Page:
Sniper: Ghost Warrior
Quick fire insight
Review The closest I've come to experiencing the realities of war has been pad or mouse in hand, crouched behind a virtual crumbled wall, as I strain to line up a head shot on the digital Nazi a few hundred metres away.
Pop one in your temple
I'm no Sun Tzu or Napoleon, but I have gleaned enough understanding of the subject matter through films, documentaries and games to make one or two credible assumptions.
For instance, I assumed that bullets exited the barrel end of a gun - from which I deduced that I couldn't be shot when it clearly wasn't pointing at me. I also assumed that sniper rifles were incredibly accurate over vast distances - but automatic rifles were not. And, most worryingly, I assumed that if a comrade's head suddenly did a perfect impression of a peach being smacked by a cricket bat, army protocol urged me to dive for cover or, at the very least, sprint away, all the time zigzagging whilst reciting the Lord's Prayer.
The greatest fault of Sniper Ghost Warrior is not the severity with which it tests these long-held assumptions, but that of identity. In trying to place itself somewhere between the realism of Operation Flashpoint and the outrageousness of Call of Duty, the game ended up firmly in mediocreville.
Bunch of boys sweating it out in the middle of nowhere. A little camp?
The first hour..
Is that a shadow on your pocket or are you unhappy to see me?
The first hour makes a decent enough impression. Set in a fictional Central American country, the Chrome 4 engine does a good job depicting the lush vegetation of a banana republic, with good draw distances and sharp textures up close. And, although highly familiar to COD veterans, the tutorial and mission briefs help ease you into the game.
The tutorial and mission briefs aren't the only elements to remind you of the COD series, as actual gameplay is reminiscent of the sniper sections of those, and indeed many other FPSs. Wearing a full ghillie suit and crawling through thick foliage, missions often revolve around sneaking past enemy encampments to reach a sniping point from which to take down a predetermined target.
Concentrating on the core specifics of sniping, you're supposed to consider wind speed and direction, target distance and movement when firing. It's a system which promises so much, but fails in its delivery. On Easy and Medium settings, a circular red reticle denotes your bullet's final resting place, so all you need do is concentrate on that and not the crosshairs, and you can ignore all the environmental variables. Even on Hard, there is rarely sufficient wind to trouble you, and very few times when the target is in motion, so only half-an-inch either side of the head invariably hits the mark.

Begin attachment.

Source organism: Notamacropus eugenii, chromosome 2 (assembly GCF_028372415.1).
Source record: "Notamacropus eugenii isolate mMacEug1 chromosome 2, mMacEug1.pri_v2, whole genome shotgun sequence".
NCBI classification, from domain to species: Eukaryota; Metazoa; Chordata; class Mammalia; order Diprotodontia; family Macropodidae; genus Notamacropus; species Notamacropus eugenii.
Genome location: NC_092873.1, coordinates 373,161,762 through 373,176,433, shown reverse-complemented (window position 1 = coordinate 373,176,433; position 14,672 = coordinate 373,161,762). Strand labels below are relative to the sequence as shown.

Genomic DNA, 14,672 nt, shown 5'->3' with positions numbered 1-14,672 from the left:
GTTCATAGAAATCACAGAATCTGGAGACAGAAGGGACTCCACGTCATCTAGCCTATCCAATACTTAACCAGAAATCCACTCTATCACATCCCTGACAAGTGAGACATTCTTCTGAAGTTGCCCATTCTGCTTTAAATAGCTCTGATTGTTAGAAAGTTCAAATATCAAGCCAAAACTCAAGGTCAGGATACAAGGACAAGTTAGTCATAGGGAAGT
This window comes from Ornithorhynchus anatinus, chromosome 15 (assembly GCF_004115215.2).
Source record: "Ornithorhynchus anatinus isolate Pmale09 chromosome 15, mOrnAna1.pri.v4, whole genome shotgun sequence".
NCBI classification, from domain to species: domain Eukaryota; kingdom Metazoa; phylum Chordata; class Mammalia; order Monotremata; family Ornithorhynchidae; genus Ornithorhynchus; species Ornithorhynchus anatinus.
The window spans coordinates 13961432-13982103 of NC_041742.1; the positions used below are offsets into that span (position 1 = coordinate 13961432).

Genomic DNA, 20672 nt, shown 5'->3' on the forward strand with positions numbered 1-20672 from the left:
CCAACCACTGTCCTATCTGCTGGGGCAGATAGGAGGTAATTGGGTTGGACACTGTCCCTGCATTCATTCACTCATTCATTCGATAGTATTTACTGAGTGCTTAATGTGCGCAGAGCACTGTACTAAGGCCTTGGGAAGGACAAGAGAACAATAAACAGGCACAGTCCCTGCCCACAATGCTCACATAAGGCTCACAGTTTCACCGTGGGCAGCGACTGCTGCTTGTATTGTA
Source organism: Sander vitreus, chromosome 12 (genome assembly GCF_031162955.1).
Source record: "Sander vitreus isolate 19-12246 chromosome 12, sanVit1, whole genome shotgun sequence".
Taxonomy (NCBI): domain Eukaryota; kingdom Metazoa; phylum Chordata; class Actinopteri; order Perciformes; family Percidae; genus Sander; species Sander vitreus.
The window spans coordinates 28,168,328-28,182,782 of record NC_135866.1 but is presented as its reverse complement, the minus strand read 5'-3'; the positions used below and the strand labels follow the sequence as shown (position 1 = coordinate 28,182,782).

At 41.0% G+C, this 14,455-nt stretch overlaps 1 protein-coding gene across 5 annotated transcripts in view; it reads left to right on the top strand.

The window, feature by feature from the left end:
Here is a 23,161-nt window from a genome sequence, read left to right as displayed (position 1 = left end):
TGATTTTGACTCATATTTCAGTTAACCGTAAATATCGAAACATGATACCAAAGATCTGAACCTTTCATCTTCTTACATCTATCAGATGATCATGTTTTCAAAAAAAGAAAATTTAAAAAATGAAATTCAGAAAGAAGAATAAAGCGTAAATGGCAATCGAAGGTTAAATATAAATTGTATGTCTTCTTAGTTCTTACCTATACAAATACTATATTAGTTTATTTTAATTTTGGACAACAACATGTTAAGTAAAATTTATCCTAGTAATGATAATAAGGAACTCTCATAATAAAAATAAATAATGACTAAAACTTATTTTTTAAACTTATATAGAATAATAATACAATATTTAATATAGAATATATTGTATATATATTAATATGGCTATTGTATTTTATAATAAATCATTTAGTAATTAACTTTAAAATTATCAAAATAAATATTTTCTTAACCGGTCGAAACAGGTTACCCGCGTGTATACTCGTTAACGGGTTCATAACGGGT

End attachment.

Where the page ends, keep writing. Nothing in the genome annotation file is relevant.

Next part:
Oops, I think I popped a vein
Don't hold your breath..
Insight - The future doesn't look good for this guy.
Worse still, the Shift key provides temporary slo-mo when aiming. Intended to approximate the accuracy gained as a sniper holds his breath, it's an incongruous gimmick better left to sci-fi shooters.
Its superfluity here might not be so apparent but for the game's abysmal AI. Even under intense fire, enemies rarely move positions and almost never seek cover, reducing the game to a slow motion turkey shoot.
Evening up the odds considerably, enemy eyesight is good enough to worry Superman into a quick check up at the opticians. There are several bottlenecks where try as you might, you can't avoid being spotted by far off and completely concealed enemies. And someone forgot to tell those enemies that no automatic riffle is effective over 500-metres, especially (as seen through your scope), when they're not even looking in your direction.
These sections highlight another poor feature. For all the great expanse of jungle and mountainous terrain, you are constantly funnelled through the game by invisible barriers. I imagine part of the skill of sniping is in selecting the best point from which to shoot. But Ghost Warrior always selects these spots for you before starting its heavily scripted combat.
Blood casts no shadow. He doesn't even have a head!
Where did Saddam Hussein keep his CDs?
Talking of scripts, the Spanish spoken by guards is formed of roughly four or five conversations, which are not only reused throughout, but loop continuously during individual conversations, sometimes even after you've killed the guards. Perhaps not too distracting for people who don't understand the language, but for one who does, it was infuriating, and the complete antithesis of Red Dead Redemption's masterful voice acting in both languages.
Creating a compelling multiplayer offering was always going to be difficult for a game so focussed on sniping. But Ghost Warrior doesn't even achieve decent playability, with surprisingly condensed maps, in which limited distances all but negate sniping in favour of automatic riffles and silenced pistols.
Completing the litany of disappointments, frame rates stutter at times in places where you'd least expect them to, with few enemies on screen. And the PC version has only marginally better textures than the Xbox 360 version, although doesn't suffer from the screen tearing that blights that version.
Red sky at night, everyone dies!
Sniper Ghost Warrior fails on many levels. Bugs aside, however, it's biggest failure is to convince that sniping merits anything more than occasional cameo in regular shooters.
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